Players thrown a changeup

Times Staff Writer

Jose Guillen crossed a line. An Orange County line. And he had to pay. The Anaheim Angels outfielder dissed the coach, and his playing days this season are over. Probably for good.

Milton Bradley crossed a line too. A Los Angeles County line. The Los Angeles Dodger outfielder threw his bottle and a temper tantrum in a public place and basically gets a timeout, says “I’m sorry,” and agrees to talk about his feelings. If the Dodgers make the playoffs, he’ll be back.

In this tale of the two counties, the national pastime and manners, it’s tough love in O.C. and talk therapy in L.A. While fans disagree here and there, overall the faithful in both camps salute (although more of that in O.C.) the disciplinary actions taken in both cases -- even though both teams are involved in down-to-the-wire division races.

Guillen’s and Bradley’s outbursts are the latest example of bad behavior in baseball, most notably an incident in which Texas Ranger reliever Frank Francisco threw a chair into the crowd and broke a woman’s nose during a game (he was suspended for the season). From sports talk radio to ballparks, fans have been trying to control their tempers as they weigh in about what should be done about the rash of hissy fits.

For his boorish behavior after being replaced by a pinch runner last Saturday, Guillen was suspended without pay for the last eight games and any postseason play. Even if an arbitrator overturns the Angels’ action, Manager Mike Scioscia has already said Guillen will not get into the game.


“I’ve gained way more respect for the Angels for the way they’ve handled this,” said Jim Luster, a 26-year-old home improvement store manager from Rancho Santa Margarita. “They’re losing one of their best offensive players, but that guy is a cancer in the clubhouse.”

Added Luster, a former college baseball player: "[Guillen] doesn’t cut it in my book. He’s out there to win; he’s not playing in some pick-up game. It’s his job. He should be professional. I can’t blow up in someone’s face at work. It’s not professional.”

Meanwhile, Dodger fans in chat rooms and on talk radio programs are, in general, equally supportive of the punishment meted out to Bradley -- a five-game suspension and a $15,000 fine -- even though sports fans everywhere believe Bradley’s outburst was the more egregious of the two incidents. The hearts of Dodger fans seem to go squishy when considering Bradley’s mea culpa and decision to enroll in an anger-management program.

“Through counseling, a more focused and healthy-minded player is likely to emerge,” wrote one fan on “We know he has the talent and ability to be a star player; might this be the key to unlocking his potential?”

Indeed, from Dodger owner Frank McCourt down to the average fan, many thought Bradley’s punishment swiftly enacted by major league baseball was too “harsh.” A two- or three-game suspension for the outfielder, who has already been ejected from four games this season and known for angrily breaking bats over his knee, would have seemed more reasonable. Wrote another Dodger fan in the chat room: “I too hope he gets a big welcome cheer when (and there will be a when) he next plays at the Ravine.”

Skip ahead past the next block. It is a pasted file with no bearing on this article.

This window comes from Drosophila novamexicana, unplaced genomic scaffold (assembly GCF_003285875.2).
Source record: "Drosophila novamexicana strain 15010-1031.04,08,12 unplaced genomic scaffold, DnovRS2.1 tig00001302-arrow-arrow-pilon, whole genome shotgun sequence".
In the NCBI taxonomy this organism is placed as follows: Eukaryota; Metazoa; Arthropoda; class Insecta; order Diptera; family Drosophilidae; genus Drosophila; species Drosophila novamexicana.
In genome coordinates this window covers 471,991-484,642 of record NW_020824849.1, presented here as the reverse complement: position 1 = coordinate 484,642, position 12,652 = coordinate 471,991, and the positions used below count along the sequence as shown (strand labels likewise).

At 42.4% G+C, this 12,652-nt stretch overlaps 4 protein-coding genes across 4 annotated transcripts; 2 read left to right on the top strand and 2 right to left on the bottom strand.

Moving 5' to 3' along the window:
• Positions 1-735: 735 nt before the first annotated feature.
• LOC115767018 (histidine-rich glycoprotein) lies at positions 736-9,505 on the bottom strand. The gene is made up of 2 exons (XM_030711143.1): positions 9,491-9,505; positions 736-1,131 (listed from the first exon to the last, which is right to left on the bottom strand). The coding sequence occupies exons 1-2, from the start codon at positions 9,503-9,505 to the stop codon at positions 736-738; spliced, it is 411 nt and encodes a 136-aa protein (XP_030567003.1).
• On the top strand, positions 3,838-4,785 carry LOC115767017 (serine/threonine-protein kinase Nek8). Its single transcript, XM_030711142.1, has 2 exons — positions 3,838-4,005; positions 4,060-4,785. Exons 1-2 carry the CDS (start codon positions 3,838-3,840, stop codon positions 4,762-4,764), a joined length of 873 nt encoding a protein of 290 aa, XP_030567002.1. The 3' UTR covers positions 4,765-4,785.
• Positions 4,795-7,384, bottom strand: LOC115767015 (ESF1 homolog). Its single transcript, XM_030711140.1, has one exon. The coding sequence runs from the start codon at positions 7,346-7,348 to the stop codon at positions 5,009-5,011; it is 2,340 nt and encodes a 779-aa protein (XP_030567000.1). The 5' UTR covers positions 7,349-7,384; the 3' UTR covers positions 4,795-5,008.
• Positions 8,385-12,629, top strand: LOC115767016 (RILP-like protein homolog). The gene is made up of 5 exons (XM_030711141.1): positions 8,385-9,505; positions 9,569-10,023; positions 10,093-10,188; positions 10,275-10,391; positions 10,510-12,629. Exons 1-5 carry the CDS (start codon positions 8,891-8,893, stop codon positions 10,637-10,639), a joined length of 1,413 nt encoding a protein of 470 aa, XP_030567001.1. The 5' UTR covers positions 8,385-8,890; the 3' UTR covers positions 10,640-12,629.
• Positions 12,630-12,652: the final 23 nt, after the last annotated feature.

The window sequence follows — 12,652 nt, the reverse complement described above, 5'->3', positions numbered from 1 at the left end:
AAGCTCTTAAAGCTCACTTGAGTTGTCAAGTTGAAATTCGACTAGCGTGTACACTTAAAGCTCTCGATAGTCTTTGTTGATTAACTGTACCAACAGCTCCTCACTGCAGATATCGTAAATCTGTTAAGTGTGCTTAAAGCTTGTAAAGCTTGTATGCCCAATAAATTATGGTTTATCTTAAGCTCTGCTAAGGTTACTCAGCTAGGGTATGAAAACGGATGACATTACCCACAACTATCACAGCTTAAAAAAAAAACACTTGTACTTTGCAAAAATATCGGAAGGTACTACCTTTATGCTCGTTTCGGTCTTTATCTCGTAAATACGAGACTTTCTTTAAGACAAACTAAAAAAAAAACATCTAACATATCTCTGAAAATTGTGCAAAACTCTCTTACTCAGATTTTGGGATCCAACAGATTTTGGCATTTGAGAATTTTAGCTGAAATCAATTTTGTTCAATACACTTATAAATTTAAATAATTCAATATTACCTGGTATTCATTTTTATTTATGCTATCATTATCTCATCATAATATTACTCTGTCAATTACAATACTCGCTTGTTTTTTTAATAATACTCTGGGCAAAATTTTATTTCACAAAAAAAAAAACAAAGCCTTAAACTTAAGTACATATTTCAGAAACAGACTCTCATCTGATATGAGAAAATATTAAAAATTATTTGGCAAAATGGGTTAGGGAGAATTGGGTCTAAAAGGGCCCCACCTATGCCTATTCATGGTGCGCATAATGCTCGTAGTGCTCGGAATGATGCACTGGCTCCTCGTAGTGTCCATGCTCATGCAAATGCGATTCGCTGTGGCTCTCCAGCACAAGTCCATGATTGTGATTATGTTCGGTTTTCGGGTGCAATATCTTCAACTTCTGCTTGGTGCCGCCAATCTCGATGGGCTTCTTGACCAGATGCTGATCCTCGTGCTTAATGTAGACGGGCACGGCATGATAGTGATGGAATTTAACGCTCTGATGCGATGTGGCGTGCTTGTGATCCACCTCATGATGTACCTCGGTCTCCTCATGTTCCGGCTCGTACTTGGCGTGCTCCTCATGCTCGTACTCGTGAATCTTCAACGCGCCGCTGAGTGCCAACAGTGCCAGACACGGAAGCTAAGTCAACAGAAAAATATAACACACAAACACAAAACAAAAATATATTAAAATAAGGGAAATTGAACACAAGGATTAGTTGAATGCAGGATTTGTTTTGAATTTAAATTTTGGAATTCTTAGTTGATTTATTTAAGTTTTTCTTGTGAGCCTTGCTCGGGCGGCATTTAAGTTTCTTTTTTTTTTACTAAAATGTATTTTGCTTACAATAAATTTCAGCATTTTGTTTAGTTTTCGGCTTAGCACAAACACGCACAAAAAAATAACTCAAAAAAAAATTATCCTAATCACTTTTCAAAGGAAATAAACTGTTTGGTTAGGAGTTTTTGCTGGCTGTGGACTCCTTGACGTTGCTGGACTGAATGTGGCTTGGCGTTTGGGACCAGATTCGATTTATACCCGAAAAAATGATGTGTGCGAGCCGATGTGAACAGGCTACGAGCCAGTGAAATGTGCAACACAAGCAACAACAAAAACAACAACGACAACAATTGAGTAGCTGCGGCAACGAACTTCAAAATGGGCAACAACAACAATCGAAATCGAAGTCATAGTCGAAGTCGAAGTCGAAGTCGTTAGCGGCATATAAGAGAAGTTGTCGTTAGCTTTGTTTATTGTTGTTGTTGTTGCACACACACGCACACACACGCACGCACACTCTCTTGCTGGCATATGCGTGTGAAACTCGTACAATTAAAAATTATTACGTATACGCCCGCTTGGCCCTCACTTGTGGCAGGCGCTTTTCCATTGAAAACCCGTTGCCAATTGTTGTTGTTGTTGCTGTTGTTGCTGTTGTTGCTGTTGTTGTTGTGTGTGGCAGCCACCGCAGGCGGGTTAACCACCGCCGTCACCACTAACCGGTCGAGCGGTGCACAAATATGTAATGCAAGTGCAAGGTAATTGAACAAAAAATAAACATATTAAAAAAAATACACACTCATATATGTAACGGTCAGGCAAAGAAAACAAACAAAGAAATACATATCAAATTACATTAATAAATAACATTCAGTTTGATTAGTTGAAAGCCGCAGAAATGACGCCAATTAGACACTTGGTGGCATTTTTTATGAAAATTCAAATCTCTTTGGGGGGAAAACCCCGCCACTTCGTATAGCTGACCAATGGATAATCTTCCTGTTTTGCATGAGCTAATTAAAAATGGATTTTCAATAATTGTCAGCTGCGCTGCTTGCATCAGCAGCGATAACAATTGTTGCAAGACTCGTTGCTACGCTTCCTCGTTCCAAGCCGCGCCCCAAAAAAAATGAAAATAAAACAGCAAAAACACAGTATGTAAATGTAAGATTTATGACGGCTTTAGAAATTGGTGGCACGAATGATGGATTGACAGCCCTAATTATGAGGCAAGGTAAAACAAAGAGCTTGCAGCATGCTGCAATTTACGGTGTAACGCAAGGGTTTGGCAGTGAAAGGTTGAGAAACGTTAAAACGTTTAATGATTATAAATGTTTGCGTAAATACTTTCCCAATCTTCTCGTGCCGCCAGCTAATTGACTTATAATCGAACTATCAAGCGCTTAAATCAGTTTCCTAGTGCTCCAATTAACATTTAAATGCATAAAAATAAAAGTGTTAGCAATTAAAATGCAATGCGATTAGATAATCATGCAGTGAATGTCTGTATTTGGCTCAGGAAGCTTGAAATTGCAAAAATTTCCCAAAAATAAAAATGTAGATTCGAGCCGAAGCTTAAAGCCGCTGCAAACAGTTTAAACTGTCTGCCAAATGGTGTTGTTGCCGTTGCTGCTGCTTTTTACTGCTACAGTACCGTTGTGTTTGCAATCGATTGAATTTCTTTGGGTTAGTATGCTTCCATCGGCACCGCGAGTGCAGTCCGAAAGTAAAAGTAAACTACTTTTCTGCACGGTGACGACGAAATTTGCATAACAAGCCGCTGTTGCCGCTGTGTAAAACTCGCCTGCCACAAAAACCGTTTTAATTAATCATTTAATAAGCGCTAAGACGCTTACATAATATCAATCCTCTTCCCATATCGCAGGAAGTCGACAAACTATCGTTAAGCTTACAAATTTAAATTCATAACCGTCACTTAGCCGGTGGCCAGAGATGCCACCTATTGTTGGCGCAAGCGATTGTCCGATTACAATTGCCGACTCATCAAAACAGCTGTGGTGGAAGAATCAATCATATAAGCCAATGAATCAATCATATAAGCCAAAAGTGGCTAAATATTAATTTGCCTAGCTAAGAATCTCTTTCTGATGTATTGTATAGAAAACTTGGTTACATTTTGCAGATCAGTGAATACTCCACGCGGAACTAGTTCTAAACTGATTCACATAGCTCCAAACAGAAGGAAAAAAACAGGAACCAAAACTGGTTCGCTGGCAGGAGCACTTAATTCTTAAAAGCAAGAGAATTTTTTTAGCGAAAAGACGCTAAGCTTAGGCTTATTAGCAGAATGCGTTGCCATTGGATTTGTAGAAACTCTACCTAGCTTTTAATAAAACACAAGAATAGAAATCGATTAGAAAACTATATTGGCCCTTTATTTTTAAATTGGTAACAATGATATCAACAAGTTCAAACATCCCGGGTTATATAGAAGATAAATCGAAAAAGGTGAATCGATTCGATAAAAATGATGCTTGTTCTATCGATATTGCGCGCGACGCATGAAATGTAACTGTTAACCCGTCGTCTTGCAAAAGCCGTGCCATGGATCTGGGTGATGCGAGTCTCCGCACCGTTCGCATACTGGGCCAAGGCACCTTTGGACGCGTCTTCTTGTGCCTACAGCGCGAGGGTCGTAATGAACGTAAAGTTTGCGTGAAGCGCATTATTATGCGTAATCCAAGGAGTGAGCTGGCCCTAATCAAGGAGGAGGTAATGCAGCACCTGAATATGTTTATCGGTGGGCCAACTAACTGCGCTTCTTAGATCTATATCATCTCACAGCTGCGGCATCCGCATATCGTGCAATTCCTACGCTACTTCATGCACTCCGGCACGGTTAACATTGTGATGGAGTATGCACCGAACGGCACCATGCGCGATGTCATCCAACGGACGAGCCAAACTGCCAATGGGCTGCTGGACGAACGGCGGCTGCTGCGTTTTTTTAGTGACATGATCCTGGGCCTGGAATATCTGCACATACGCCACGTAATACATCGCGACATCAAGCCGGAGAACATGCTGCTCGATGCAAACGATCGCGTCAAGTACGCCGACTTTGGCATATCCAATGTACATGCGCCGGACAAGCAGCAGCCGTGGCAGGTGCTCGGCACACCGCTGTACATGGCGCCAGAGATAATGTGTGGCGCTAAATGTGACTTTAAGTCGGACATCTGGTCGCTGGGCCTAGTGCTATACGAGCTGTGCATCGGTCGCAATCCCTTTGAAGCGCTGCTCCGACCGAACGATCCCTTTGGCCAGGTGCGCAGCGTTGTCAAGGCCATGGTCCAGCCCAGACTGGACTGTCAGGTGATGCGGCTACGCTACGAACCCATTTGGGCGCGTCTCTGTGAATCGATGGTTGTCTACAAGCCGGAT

Double standard

The two disciplinary decisions are sending completely different messages, according to Mitch Abrams, a sports psychologist who specializes in anger management for athletes. “The Angels made a very powerful statement that this kind of behavior isn’t going to be tolerated. It’s very courageous to potentially sacrifice your season in this way. If more clubs did this, you’d see a lot less athletes acting out.”

What about the Dodgers?

“They’re saying, ‘We understand your behavior is serious,’ ” continued Abrams, who also counsels prisoners. “But not so serious as to compromise our chances for success in the playoffs.”

No, Abrams isn’t from Orange County. He’s from northern New Jersey.

The disparity in discipline of the two players may actually have more to do with clubhouse, rather than geographic, boundaries. Scott Bollens, a former baseball player and now a professor of urban planning at UC Irvine, said the two incidents certainly play into stereotypes of the two counties, but that’s not ultimately what’s underneath both decisions.

“Guillen broke the rule of challenging his own manager, while Bradley challenged a fan,” Bollens said. The former is “absolutely unacceptable in any sport. It leads to a spiral of ill feelings on a team if action isn’t taken immediately.”

But even Guillen got some sympathy from unexpected quarters in Orange County. Gary Grassfield, assistant manager at Firing Line, a shooting range in Huntington Beach, was critical of the Angel player’s behavior. But Grassfield isn’t sure if the punishment fit the crime.

“It’s a little overboard,” said Grassfield. “I think just kicking him out during the regular season would have been enough.”

But then again, Grassfield’s judgment may be impaired due to a childhood trauma. As a kid, he was a Dodger fan.